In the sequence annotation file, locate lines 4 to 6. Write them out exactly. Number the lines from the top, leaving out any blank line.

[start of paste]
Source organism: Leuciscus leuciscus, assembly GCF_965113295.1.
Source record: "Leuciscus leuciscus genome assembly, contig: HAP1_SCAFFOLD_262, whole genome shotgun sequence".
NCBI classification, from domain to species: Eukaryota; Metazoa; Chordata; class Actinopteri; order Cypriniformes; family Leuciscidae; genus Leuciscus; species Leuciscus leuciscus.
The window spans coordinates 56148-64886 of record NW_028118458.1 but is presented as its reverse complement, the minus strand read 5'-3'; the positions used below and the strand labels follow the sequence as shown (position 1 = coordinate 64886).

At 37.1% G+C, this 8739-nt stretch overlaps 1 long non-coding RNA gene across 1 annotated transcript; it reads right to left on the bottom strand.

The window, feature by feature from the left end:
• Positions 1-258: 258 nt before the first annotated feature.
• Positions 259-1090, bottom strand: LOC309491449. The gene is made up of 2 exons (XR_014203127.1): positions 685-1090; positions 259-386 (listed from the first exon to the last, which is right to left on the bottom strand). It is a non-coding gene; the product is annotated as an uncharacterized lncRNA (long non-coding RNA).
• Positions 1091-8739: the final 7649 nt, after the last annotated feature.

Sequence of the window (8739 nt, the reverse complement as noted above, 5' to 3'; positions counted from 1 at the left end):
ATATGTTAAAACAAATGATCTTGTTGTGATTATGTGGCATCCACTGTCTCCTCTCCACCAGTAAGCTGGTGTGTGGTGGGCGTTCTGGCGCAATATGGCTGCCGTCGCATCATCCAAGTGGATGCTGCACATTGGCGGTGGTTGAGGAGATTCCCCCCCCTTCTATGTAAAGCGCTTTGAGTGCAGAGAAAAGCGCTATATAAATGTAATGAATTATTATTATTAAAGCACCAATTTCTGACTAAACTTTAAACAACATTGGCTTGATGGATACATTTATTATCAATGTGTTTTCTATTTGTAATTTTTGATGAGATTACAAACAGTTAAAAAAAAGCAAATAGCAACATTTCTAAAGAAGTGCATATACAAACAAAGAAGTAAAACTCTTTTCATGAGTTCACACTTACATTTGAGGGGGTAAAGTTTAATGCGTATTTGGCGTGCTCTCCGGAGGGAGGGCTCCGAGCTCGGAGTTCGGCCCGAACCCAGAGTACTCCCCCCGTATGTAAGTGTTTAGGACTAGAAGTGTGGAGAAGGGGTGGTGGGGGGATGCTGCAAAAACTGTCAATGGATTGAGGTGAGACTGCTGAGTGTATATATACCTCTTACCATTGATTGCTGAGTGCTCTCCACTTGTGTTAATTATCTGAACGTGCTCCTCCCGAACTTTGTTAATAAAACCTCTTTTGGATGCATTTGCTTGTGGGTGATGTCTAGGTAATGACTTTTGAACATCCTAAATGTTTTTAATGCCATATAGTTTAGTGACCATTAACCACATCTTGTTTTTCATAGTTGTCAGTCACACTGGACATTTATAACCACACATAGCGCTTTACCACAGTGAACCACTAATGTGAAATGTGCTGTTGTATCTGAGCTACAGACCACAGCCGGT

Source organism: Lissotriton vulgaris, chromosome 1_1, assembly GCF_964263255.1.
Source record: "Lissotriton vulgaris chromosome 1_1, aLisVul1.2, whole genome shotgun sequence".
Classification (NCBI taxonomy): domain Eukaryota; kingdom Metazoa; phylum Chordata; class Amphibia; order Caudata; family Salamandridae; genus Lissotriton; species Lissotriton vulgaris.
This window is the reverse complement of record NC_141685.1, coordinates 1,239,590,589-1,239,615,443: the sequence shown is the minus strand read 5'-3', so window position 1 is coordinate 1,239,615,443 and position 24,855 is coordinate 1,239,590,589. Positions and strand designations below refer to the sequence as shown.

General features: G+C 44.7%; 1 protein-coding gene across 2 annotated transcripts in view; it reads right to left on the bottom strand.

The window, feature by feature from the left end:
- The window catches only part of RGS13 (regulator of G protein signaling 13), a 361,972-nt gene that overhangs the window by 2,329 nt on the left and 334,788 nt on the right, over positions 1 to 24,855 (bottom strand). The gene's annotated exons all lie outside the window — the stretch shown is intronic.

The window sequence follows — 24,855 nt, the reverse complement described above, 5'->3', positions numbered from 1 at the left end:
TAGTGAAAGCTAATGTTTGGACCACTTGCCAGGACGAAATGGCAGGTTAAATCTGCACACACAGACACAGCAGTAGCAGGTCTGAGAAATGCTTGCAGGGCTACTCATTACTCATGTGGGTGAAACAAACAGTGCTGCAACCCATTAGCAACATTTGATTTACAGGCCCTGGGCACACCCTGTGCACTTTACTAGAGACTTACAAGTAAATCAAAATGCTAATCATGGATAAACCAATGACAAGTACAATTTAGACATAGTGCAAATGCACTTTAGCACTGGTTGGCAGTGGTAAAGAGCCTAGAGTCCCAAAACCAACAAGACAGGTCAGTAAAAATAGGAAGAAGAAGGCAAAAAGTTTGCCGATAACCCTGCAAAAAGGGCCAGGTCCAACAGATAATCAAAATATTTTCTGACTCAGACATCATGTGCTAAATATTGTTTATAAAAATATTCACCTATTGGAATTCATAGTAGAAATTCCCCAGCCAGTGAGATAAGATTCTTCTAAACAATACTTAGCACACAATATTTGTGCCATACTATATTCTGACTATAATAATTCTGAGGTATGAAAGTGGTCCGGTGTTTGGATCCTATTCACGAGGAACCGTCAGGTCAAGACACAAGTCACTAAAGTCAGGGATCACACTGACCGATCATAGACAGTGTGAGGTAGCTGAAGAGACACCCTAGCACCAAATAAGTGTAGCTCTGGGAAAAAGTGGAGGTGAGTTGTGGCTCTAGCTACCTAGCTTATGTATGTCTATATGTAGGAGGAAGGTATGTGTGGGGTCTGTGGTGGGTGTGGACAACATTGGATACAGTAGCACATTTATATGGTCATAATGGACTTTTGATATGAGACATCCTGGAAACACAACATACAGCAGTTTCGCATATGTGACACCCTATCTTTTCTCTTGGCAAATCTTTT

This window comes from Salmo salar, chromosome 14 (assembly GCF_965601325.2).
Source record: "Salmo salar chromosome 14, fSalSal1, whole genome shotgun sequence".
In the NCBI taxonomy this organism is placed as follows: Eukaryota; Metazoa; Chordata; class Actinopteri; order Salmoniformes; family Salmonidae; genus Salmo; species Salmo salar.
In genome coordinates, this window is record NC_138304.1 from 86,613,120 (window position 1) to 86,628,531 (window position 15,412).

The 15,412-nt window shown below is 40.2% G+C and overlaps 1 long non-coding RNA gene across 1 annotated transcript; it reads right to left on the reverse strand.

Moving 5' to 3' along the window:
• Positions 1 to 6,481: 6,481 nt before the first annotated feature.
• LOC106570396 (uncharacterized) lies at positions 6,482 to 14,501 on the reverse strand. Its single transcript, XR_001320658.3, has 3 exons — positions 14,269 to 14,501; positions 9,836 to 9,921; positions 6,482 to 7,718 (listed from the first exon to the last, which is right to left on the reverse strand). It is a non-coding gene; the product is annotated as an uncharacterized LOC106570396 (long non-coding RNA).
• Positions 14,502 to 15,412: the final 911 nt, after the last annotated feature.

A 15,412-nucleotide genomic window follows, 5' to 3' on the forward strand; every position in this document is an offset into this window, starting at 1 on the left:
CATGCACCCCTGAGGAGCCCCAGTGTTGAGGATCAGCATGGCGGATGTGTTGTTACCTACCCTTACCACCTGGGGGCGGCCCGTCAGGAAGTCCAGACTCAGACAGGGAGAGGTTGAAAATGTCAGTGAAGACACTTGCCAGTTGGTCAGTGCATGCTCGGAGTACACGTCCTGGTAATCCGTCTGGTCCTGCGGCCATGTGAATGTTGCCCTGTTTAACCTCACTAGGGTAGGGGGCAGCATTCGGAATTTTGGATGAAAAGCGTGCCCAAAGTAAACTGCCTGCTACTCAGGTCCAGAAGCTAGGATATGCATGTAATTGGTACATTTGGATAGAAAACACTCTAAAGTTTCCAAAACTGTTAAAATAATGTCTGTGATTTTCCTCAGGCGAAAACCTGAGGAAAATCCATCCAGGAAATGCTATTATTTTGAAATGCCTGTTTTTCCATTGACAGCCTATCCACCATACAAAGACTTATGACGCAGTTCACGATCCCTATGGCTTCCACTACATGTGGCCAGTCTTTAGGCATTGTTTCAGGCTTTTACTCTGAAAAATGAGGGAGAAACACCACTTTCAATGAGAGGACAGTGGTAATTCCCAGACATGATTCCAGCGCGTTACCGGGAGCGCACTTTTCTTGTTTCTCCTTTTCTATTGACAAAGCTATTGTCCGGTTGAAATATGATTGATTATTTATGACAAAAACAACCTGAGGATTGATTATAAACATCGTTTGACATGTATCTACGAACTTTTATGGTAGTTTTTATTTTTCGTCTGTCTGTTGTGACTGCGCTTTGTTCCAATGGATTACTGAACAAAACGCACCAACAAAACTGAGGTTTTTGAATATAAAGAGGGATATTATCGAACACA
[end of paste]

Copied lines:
The window spans coordinates 56148-64886 of record NW_028118458.1 but is presented as its reverse complement, the minus strand read 5'-3'; the positions used below and the strand labels follow the sequence as shown (position 1 = coordinate 64886).

At 37.1% G+C, this 8739-nt stretch overlaps 1 long non-coding RNA gene across 1 annotated transcript; it reads right to left on the bottom strand.

The window, feature by feature from the left end: